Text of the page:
[16]K. T, K. N, and S. P, “Automatic Brain Tissues Segmentation based on Self Initializing K-Means Clustering Technique,” Int. J. Intell. Syst. Appl., vol. 9, no. 11, pp. 52–61, Nov. 2017.

[17]K. Bhima and A. Jagan, “An Improved Method for Automatic Segmentation and Accurate Detection of Brain Tumor in Multimodal MRI,” Int. J. Image, Graph. Signal Process., vol. 9, no. 5, pp. 1–8, May 2017.

[18]N. Reddy P, C. P. V. N. J. M. Rao, and C. Satyanarayana, “Optimal Segmentation Framework for Detection of Brain Anomalies,” Int. J. Eng. Manuf., vol. 6, no. 6, pp. 26–37, Nov. 2016.

[19] A. A. Anbarasa Pandian and R. Balasubramanian, “Analysis on Shape Image Retrieval Using DNN and ELM Classifiers for MRI Brain Tumor Images,” Int. J. Inf. Eng. Electron. Bus., vol. 8, no. 4, pp. 63–72, Jul. 2016.

[20]N. Shamli and B. Sathiyabhama, “Parkinson’s Brain Disease Prediction Using Big Data Analytics,” Int. J. Inf. Technol. Comput. Sci., vol. 8, no. 6, pp. 73–84, Jun. 2016.

[21]L. Torgo, Data mining with R: learning with case studies. Boca Raton: Chapman & Hall/CRC, 2011.

[22]A. Painsky and S. Rosset, “Cross-Validated Variable Selection in Tree-Based Methods Improves Predictive Performance,” IEEE Trans. Pattern Anal. Mach. Intell., vol. 39, no. 11, pp. 2142–2153, Nov. 2017.

[23]R. C. Barros, M. P. Basgalupp, A. C. P. L. F. de Carvalho, and A. A. Freitas, “A Survey of Evolutionary Algorithms for Decision-Tree Induction,” IEEE Trans. Syst. Man, Cybern. Part C (Applications Rev., vol. 42, no. 3, pp. 291–312, May 2012.

[24]J. R. Quinlan, “Induction of decision trees,” Mach. Learn., vol. 1, no. 1, pp. 81–106, Mar. 1986.

[25]T. Kohonen and T. Honkela, “Kohonen network,” Scholarpedia, vol. 2, no. 1, p. 1568, 2007.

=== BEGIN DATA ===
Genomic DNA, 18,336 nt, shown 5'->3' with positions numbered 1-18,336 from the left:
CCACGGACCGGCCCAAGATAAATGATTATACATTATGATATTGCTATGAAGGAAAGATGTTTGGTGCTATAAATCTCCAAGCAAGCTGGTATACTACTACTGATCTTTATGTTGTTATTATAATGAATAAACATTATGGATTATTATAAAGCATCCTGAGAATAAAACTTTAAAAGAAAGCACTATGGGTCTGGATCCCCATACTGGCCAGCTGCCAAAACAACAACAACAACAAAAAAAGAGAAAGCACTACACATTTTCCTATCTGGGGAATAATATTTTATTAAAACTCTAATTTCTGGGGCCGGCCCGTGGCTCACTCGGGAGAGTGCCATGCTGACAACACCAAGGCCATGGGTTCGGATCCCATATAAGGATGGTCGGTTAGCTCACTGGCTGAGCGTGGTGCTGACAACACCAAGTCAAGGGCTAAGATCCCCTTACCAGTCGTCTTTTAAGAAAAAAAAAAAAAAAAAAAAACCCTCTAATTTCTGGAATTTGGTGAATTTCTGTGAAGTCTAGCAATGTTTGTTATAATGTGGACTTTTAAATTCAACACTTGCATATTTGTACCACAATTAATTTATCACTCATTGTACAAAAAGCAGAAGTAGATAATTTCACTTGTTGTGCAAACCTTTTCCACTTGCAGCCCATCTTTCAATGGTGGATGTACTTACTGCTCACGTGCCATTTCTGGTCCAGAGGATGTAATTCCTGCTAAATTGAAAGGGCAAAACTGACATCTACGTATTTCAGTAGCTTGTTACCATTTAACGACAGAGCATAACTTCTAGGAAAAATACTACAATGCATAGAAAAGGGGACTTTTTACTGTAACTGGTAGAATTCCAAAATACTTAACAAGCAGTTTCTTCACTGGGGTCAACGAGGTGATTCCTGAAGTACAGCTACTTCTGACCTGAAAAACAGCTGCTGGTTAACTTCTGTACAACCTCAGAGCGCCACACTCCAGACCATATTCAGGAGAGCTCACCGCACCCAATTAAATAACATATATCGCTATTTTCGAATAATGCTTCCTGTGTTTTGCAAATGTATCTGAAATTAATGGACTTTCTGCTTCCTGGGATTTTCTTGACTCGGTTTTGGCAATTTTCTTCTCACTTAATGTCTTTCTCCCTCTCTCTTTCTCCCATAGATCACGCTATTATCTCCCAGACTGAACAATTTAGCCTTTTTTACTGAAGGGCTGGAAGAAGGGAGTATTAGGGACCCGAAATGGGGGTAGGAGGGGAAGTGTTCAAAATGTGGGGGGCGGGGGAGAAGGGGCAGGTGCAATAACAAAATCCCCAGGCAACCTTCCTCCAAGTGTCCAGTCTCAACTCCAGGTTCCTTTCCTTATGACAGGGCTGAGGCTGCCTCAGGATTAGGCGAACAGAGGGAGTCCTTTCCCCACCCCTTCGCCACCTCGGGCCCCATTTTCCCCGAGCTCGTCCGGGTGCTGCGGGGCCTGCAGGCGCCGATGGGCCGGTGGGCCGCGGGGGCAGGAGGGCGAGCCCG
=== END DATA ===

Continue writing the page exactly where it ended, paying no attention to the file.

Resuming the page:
[26]I. V. Stepanyan and E. I. Denisov, “Application of neural network technologies in physiology, occupational medicine and human ecology,” Vestn. Tver state un-that. Ser. Biol. Ecol., vol. 23, no. 20, pp. 37–47, 2011.

[27]A. C. Laska, A. Hellblom, V. Murray, T. Kahan, and M. Von Arbin, “Aphasia in acute stroke and relation to outcome.,” J. Intern. Med., vol. 249, no. 5, pp. 413–22, May 2001.

[28]D. F. Muresanu, A. Buzoianu, S. I. Florian, and T. von Wild, “Towards a roadmap in brain protection and recovery,” J. Cell. Mol. Med., vol. 16, no. 12, pp. 2861–2871, Dec. 2012.

[29]K. C. Johnston, A. F. Connors, D. P. Wagner, W. A. Knaus, X. Wang, and E. C. Haley, “A predictive risk model for outcomes of ischemic stroke.,” Stroke, vol. 31, no. 2, pp. 448–55, Feb. 2000.

[30]J. M. Veerbeek, G. Kwakkel, E. E. H. van Wegen, J. C. F. Ket, and M. W. Heymans, “Early Prediction of Outcome of Activities of Daily Living After Stroke,” Stroke, vol. 42, no. 5, pp. 1482–1488, May 2011.

[31]I. R. König et al., “Predicting long-term outcome after acute ischemic stroke: a simple index works in patients from controlled clinical trials,” Stroke, vol. 39, no. 6, pp. 1821–1826, 2008.

[32]A. Muscari, G. M. Puddu, N. Santoro, and M. Zoli, “A simple scoring system for outcome prediction of ischemic stroke,” Acta Neurol. Scand., vol. 124, no. 5, pp. 334–342, Nov. 2011.